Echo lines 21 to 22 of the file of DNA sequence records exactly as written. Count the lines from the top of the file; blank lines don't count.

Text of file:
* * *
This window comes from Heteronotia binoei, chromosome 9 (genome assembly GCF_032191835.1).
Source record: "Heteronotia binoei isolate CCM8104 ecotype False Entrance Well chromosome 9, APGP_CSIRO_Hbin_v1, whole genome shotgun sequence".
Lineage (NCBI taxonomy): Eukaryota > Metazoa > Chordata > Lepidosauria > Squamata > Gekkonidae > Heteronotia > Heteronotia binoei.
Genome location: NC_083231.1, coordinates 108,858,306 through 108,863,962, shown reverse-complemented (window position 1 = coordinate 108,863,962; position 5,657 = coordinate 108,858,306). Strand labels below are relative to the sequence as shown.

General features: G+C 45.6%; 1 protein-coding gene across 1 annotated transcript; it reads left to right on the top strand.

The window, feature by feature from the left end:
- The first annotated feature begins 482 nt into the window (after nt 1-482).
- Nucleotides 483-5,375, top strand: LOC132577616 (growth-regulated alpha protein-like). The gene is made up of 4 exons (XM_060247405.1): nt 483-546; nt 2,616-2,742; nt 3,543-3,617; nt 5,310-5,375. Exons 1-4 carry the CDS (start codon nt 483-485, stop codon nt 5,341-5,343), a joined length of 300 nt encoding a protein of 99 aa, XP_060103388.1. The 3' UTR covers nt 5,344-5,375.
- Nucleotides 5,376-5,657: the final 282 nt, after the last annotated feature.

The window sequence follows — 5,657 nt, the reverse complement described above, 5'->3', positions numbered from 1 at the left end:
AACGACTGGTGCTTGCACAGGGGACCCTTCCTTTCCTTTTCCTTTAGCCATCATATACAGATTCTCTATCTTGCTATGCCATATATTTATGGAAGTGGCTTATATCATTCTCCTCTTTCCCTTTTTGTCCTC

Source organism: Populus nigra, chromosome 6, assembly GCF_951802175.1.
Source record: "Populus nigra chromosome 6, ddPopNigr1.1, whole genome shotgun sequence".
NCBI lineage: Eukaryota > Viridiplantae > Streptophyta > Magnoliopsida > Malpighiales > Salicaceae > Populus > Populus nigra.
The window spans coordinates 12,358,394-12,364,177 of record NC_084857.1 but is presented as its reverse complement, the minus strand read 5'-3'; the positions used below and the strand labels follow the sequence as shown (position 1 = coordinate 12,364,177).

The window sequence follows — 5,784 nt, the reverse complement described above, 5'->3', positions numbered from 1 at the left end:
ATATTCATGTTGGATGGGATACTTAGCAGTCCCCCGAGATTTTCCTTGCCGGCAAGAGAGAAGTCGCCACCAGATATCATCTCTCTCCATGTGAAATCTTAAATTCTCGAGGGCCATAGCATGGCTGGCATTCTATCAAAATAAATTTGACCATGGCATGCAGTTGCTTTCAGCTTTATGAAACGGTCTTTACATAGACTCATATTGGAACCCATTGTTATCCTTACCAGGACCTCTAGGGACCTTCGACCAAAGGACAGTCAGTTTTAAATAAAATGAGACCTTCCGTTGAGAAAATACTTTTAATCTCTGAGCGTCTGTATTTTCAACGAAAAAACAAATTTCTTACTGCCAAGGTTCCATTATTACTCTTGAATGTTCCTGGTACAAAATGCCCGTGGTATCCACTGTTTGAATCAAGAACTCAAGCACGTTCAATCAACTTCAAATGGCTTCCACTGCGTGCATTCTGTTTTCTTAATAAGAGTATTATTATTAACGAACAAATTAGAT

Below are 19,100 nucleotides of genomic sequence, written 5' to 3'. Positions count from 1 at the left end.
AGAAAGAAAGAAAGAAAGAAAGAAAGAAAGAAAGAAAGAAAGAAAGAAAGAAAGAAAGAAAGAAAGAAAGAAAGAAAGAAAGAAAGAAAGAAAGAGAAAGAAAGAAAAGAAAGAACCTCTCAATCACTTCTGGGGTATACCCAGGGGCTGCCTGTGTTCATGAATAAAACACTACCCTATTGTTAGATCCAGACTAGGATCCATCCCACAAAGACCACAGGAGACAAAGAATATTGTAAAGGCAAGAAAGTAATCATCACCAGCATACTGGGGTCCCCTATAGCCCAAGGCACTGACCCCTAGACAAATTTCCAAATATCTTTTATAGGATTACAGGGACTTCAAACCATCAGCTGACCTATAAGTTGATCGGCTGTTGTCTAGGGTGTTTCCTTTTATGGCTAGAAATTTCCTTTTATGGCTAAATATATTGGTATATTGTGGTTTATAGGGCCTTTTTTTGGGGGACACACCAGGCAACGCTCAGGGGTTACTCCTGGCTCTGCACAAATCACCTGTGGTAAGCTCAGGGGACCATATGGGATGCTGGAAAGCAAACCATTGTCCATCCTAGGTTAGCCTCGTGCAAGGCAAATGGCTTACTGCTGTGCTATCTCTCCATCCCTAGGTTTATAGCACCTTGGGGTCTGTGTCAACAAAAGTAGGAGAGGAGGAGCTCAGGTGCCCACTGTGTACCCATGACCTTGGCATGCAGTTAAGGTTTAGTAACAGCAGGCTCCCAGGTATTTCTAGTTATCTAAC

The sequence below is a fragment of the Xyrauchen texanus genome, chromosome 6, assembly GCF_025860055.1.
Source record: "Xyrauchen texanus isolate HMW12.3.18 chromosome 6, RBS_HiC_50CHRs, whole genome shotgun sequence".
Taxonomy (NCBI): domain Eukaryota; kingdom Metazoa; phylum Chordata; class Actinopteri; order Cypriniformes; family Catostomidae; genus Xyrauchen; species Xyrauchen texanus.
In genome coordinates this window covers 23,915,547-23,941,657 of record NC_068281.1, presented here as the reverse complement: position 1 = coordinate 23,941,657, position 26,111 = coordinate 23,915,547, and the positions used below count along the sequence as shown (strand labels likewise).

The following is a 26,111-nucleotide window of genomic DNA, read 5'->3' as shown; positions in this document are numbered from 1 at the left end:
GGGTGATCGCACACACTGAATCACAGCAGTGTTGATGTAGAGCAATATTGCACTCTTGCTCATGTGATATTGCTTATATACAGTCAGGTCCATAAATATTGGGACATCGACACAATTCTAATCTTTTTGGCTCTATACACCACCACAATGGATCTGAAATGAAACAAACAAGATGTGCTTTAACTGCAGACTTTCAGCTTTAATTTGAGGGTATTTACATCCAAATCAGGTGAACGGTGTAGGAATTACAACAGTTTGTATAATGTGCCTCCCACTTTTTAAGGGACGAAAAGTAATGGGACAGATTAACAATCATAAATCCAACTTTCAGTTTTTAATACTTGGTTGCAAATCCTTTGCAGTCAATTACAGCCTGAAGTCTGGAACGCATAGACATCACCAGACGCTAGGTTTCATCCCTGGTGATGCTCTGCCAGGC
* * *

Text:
Source record: "Xyrauchen texanus isolate HMW12.3.18 chromosome 6, RBS_HiC_50CHRs, whole genome shotgun sequence".
Taxonomy (NCBI): domain Eukaryota; kingdom Metazoa; phylum Chordata; class Actinopteri; order Cypriniformes; family Catostomidae; genus Xyrauchen; species Xyrauchen texanus.